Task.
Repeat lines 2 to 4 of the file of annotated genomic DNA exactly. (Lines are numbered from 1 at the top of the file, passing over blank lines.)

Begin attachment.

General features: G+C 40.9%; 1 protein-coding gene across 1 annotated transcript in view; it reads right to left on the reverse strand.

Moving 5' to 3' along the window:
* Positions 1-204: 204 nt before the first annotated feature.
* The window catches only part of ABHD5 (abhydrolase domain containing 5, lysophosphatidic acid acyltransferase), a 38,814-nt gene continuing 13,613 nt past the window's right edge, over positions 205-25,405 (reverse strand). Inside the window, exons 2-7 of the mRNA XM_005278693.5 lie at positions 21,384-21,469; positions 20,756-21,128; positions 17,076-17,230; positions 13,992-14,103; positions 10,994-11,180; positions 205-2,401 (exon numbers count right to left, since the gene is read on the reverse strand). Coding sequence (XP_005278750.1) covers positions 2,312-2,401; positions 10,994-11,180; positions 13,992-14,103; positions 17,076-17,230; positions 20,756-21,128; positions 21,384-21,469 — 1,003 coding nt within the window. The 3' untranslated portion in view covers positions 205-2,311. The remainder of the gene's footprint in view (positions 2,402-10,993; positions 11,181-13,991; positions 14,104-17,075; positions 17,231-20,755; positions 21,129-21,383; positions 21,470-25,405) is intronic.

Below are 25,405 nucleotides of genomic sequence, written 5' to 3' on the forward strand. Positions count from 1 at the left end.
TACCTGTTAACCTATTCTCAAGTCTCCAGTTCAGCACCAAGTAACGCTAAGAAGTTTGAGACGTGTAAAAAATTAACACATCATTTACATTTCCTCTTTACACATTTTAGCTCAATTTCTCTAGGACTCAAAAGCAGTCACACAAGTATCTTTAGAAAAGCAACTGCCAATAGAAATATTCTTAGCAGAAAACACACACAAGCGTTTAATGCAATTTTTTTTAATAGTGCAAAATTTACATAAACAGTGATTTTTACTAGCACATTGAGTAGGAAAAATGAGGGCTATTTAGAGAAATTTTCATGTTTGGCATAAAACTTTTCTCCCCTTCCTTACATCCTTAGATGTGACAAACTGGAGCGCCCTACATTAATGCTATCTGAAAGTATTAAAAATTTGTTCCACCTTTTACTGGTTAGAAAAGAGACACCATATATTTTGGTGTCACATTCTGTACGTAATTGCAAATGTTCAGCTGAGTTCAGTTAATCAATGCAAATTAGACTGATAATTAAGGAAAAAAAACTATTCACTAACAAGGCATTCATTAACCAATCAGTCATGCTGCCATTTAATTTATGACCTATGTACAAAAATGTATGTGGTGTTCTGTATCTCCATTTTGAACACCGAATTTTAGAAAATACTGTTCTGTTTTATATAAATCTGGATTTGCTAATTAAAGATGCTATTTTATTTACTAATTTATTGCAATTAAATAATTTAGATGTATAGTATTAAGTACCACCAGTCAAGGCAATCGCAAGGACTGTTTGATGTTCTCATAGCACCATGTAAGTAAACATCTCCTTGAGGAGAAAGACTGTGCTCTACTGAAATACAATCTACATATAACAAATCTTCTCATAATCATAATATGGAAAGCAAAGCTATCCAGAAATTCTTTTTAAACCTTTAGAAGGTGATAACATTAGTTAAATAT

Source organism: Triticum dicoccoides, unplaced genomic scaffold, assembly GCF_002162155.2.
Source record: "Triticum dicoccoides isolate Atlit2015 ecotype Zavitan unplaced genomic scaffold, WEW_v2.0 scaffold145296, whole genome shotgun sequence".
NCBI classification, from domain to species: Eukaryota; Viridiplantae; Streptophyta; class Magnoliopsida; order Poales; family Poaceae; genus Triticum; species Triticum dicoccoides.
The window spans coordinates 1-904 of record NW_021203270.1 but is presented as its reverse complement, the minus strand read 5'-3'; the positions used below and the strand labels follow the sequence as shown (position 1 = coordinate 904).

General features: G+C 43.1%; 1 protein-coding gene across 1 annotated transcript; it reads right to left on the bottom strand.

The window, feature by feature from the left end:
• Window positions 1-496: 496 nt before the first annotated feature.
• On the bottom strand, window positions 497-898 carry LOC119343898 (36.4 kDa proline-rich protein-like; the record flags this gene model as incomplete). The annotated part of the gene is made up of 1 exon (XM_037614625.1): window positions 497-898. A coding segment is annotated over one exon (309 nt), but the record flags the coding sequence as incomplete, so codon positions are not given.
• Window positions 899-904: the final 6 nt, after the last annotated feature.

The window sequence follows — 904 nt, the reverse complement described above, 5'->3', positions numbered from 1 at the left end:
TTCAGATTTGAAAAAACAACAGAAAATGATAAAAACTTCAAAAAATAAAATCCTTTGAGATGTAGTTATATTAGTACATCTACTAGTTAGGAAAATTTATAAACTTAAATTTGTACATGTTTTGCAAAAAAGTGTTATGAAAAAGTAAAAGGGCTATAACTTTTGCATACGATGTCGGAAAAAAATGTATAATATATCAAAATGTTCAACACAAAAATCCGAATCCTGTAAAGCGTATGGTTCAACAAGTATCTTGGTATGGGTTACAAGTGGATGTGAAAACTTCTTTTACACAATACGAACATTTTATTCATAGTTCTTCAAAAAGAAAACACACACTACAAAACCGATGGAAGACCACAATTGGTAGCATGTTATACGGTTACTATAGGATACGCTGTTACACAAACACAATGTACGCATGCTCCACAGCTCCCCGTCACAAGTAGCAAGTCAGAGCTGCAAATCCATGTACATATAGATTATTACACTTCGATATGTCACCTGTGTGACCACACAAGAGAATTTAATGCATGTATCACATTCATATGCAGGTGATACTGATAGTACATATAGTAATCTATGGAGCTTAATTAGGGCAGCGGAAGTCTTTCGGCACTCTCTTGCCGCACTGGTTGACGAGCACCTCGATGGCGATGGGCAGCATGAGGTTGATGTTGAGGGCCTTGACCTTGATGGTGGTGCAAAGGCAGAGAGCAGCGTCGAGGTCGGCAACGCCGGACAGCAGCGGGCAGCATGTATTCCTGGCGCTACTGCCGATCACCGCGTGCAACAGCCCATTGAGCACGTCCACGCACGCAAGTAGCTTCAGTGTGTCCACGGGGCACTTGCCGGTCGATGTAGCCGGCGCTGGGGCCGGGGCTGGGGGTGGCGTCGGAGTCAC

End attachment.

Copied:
Moving 5' to 3' along the window:
* Positions 1-204: 204 nt before the first annotated feature.
* The window catches only part of ABHD5 (abhydrolase domain containing 5, lysophosphatidic acid acyltransferase), a 38,814-nt gene continuing 13,613 nt past the window's right edge, over positions 205-25,405 (reverse strand). Inside the window, exons 2-7 of the mRNA XM_005278693.5 lie at positions 21,384-21,469; positions 20,756-21,128; positions 17,076-17,230; positions 13,992-14,103; positions 10,994-11,180; positions 205-2,401 (exon numbers count right to left, since the gene is read on the reverse strand). Coding sequence (XP_005278750.1) covers positions 2,312-2,401; positions 10,994-11,180; positions 13,992-14,103; positions 17,076-17,230; positions 20,756-21,128; positions 21,384-21,469 — 1,003 coding nt within the window. The 3' untranslated portion in view covers positions 205-2,311. The remainder of the gene's footprint in view (positions 2,402-10,993; positions 11,181-13,991; positions 14,104-17,075; positions 17,231-20,755; positions 21,129-21,383; positions 21,470-25,405) is intronic.